The spokesman for Iran’s foreign ministry, Naseer Kanaani, said on Monday that Tehran wants to improve relations with Egypt, days after it was announced that Iran and Saudi Arabia had re-established diplomatic relations as part of a Chinese-brokered deal.
“Egypt is an important country in the region and what the region needs is synergy between Iran and Egypt,” Kanaani told journalists, “and we believe in taking new steps to improve our relations.” He added that Iranian Foreign Minister Hossein Amir-Abdollahian and Egyptian President Abdel Fattah Al-Sisi had a “quick and positive” meeting during the Baghdad II Summit hosted in Jordan late last year.
Although there has been no immediate comment from Cairo regarding Kanaani’s statement, news of the restoration of relations between Riyadh and Tehran was welcomed.
However, on Monday, the Saudi-owned Asharq Al-Awsat cited an informed Egyptian source in Cairo who confirmed that, “The channels of communication between Cairo and Tehran did not stop within the framework of [special circles]. There is an expression of great and high-level appreciation from Iran for Egypt and its political leadership.”
The source added that, “There are no major points of divergence between the two sides except for Tehran’s relationship with the Palestinian Hamas and Islamic Jihad movements, as well as taking into account the general Egyptian principle that rejects interference in the internal affairs of Arab countries.”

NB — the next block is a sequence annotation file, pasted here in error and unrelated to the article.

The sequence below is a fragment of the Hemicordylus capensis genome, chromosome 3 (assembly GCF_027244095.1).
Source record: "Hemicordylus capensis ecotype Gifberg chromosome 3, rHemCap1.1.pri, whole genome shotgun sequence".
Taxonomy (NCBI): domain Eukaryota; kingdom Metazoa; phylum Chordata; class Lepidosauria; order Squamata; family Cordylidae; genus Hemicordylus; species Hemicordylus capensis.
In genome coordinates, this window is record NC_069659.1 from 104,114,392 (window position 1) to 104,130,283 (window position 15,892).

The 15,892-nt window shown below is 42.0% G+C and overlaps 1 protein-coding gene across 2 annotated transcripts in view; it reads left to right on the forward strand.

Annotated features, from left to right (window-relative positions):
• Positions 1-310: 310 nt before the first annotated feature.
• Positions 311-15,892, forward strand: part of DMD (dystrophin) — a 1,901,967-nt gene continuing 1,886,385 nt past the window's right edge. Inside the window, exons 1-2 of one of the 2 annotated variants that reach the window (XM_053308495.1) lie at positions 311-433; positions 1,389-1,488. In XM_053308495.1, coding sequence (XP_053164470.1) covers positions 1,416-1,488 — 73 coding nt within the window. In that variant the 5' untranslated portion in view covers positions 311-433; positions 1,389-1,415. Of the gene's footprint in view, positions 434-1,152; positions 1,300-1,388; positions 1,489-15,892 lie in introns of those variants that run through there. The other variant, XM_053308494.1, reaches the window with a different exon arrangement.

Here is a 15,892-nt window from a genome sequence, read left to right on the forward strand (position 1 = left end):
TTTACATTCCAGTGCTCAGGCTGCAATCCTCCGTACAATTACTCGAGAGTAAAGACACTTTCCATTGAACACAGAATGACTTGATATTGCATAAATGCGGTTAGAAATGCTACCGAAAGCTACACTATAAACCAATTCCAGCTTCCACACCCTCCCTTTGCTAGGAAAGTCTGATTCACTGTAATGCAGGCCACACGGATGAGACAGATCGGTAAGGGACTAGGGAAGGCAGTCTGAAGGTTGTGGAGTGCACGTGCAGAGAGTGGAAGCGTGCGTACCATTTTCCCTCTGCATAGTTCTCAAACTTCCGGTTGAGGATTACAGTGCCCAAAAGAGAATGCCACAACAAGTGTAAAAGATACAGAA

Egypt’s former Foreign Minister Mohamed Orabi told the newspaper that, “There is no strategic need at the current stage to accelerate steps in this regard.” Nevertheless, he acknowledged that “Iran is a country that plays a major role in the region.”
Tehran’s relationship with Cairo has been fraught since the 1979 Islamic Revolution in Iran, primarily due to Egypt’s close alliance with Saudi Arabia and other Gulf states. Matters took a turn for the worse when the exiled Shah of Iran, Mohammad Reza Pahlavi, was granted asylum in Egypt, where he ultimately died and was buried in 1980.
Tensions escalated after Iran’s government named a street in Tehran after Khaled Al-Islambouli, who was responsible for assassinating Egypt’s President Anwar Sadat. More recently, Cairo has expressed concerns about Iran’s perceived meddling in the internal affairs of Arab countries like Iraq, Syria, Lebanon and Yemen.
Egypt’s mission in Tehran is presently headed by a Charge d’Affaires, whereas Iran has an embassy in Cairo that is overseen by an ambassadorial-level diplomat.